Josh Barnett Unlicensed in Texas, Strikeforce: Overeem vs Werdum
Bloody Elbow has confirmed Strikeforce heavyweight Josh Barnett, who is scheduled to fight on the Strikeforce: Overeem vs Werdum card in Dallas on June 18, has not yet been licensed to fight in Texas. Barnett is booked to face Brett Rogers in the second installment of the first round of the Strikeforce Heavyweight Grand Prix.*
Yesterday, Strikeforce CEO Scott Coker assured the media*that Barnett would be licensed in time for the fight. According to*Susan Stanford, Public Information Officer for the Texas Department of Licensing and Regulation, Barnett has until 72 hours before fight time to complete his application, but has not yet done so.
Earlier today Stanford told Bloody Elbow that "Mr Barnett's application is incomplete."
She declined to state what additional materials Barnett needs to submit to complete the application, but she did confirm that he has submitted some materials to begin the application process.
Ominously, Stanford also indicated that Texas authorities would weigh Barnett's status with the California State Athletic Commission when deciding whether or not to license him to fight.*
Barnett infamously failed a drug test administered by the CSAC in 2009, forcing the cancellation of his Affliction bout with Fedor Emelianenko. That entire card was cancelled when Barnett could not be licensed in California. Barnett had to wait a full year before re-applying in California but after several botched attempts, post-poned and missed hearings, Barnett abandoned his attempts to be licensed in that state altogether.
George Dodd, Executive Officer of the California State Athletic Commission, indicated that in order for a fighter to obtain licensure in the State of California, he or she must request a hearing and appear in front of a committee. Barnett has not requested any such hearing, and the next scheduled meeting of the CSAC is slated to take place on June 20, two days after the scheduled Strikeforce event.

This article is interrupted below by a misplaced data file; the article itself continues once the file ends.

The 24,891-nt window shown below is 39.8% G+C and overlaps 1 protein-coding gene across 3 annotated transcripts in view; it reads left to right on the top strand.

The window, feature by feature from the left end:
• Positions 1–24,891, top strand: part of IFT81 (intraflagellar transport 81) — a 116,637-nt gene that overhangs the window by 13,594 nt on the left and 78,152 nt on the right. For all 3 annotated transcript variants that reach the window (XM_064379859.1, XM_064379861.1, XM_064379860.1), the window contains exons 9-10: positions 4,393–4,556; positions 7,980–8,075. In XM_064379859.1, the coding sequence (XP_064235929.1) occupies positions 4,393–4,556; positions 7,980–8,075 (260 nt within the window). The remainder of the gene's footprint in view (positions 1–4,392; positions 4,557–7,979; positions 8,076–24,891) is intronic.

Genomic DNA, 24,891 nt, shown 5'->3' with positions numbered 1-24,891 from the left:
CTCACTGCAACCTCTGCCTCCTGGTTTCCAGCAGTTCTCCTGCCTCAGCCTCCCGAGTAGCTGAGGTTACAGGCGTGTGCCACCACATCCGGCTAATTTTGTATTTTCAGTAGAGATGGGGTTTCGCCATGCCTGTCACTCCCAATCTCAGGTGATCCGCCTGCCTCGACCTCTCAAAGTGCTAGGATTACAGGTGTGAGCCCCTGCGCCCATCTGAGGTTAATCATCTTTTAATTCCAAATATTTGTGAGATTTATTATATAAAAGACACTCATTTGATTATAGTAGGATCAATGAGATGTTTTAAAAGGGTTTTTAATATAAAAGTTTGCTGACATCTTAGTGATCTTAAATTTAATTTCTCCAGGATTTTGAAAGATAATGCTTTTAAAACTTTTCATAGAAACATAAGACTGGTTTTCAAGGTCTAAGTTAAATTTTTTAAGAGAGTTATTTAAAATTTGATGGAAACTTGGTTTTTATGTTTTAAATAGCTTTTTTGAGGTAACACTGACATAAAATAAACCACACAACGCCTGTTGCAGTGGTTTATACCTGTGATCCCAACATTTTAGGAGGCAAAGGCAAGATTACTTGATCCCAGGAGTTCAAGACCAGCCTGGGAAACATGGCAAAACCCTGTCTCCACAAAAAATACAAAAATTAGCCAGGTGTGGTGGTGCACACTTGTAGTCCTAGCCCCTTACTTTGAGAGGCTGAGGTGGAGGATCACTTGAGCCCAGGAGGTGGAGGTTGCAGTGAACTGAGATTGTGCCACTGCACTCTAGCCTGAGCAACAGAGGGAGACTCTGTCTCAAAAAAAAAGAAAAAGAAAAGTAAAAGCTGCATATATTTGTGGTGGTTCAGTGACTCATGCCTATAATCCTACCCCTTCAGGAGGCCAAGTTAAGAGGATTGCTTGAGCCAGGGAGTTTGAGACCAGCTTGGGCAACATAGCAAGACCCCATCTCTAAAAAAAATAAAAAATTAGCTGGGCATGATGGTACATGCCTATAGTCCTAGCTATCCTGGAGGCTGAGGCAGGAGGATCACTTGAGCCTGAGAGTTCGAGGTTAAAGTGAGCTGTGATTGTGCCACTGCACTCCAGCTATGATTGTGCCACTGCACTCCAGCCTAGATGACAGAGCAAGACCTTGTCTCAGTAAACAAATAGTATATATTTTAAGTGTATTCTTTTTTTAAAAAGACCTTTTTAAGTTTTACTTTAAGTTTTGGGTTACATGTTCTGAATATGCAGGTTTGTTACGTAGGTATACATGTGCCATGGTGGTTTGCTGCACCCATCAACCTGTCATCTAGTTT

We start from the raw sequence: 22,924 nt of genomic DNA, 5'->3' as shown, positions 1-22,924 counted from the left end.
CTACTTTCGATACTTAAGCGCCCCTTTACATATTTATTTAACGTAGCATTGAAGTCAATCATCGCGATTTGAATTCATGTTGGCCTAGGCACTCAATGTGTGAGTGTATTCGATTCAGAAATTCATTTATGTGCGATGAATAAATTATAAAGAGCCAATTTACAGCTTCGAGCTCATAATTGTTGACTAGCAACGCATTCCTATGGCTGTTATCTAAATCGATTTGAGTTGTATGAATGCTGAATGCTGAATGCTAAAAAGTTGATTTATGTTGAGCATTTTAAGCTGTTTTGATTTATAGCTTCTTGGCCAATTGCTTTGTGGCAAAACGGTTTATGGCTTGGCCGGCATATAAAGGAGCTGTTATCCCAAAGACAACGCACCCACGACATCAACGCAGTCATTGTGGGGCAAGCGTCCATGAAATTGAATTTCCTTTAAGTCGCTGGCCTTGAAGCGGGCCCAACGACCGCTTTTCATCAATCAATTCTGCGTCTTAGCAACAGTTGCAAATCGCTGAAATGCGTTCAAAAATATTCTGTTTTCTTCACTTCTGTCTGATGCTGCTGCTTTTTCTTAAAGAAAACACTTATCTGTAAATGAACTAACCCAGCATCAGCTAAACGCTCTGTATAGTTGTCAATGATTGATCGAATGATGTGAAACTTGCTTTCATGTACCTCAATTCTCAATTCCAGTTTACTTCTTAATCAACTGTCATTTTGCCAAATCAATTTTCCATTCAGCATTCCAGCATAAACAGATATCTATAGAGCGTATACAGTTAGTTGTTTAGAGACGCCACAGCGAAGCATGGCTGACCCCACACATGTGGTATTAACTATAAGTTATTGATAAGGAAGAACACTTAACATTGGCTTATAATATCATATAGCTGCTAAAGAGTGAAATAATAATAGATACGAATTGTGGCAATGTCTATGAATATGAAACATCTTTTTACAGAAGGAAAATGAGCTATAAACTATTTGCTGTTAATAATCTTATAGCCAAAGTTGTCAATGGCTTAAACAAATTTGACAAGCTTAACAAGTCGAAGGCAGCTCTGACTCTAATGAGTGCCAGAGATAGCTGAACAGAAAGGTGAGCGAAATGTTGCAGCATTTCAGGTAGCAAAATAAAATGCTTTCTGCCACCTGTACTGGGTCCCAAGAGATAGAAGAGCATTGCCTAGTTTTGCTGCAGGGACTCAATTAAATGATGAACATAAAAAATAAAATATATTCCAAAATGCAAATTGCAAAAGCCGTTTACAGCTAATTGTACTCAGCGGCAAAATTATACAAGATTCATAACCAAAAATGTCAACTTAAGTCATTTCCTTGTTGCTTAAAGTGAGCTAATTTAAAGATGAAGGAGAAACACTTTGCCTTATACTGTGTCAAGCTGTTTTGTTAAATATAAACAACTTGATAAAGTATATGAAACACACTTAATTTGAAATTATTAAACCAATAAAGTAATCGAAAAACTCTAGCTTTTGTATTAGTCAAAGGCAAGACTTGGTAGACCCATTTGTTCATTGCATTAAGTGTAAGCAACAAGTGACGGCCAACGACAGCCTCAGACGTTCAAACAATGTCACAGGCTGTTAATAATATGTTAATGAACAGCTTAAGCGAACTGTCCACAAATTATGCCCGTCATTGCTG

Texas has a bit of a reputation as a lax licensing state. Most notoriously they allowed Antonio Margarito to face Manny Pacquiao in a big money PPV main event held in Cowboys Stadium after Margarito had been stripped of his license in California for allegedly attempting to plaster his hand wraps for a bout against*Shane Mosley in January 2009.
Regarding Margarito, Texas authorities referenced a statement issued by the Association of Boxing Commission in advance of the Pacquiao fight saying, that because "Mr. Margarito has fulfilled his obligations per the ABC (which was to appear before the CSAC before applying for licensure to another state/tribal commission in the United States) and thus he is now free to pursue licensure with any ABC member commission." Even though the CSAC denied Margarito at that hearing, his appearance gave the ABC (a notoriously flexible and accommodating body) and Texas authorities the necessary fig leaf to approve the lucrative Pacquiao-Margarito bout.*
Barnett did appear in front of the CSAC early this year, but he withdrew his application mid-hearing and would not meet that precedent.*
The 2009 test failure was the third time Barnett had failed a drug test. He was stripped of the UFC heavyweight title in 2002 after testing positive for*for three anabolic agents; Boldenone metabolite, Fluoxymesterone metabolite and Nandrolone metabolite after his UFC 36 bout with Randy Couture. He had previously failed a non-binding provisional drug test administered by the NSAC.
After leaving the UFC, Barnett fought for most of the 2000's in Japan, both MMA (for Pride Fighting Championships and Sengoku) and as a pro-wrestler. Barnett successfully passed drug tests while fighting twice for the Affliction promotion in 2008 and 2009 before failing the test in advance of Affliction III.
Lead reporting on this story by*Curt Heinrichs, all details confirmed by Bloody Elbow's editorial team.
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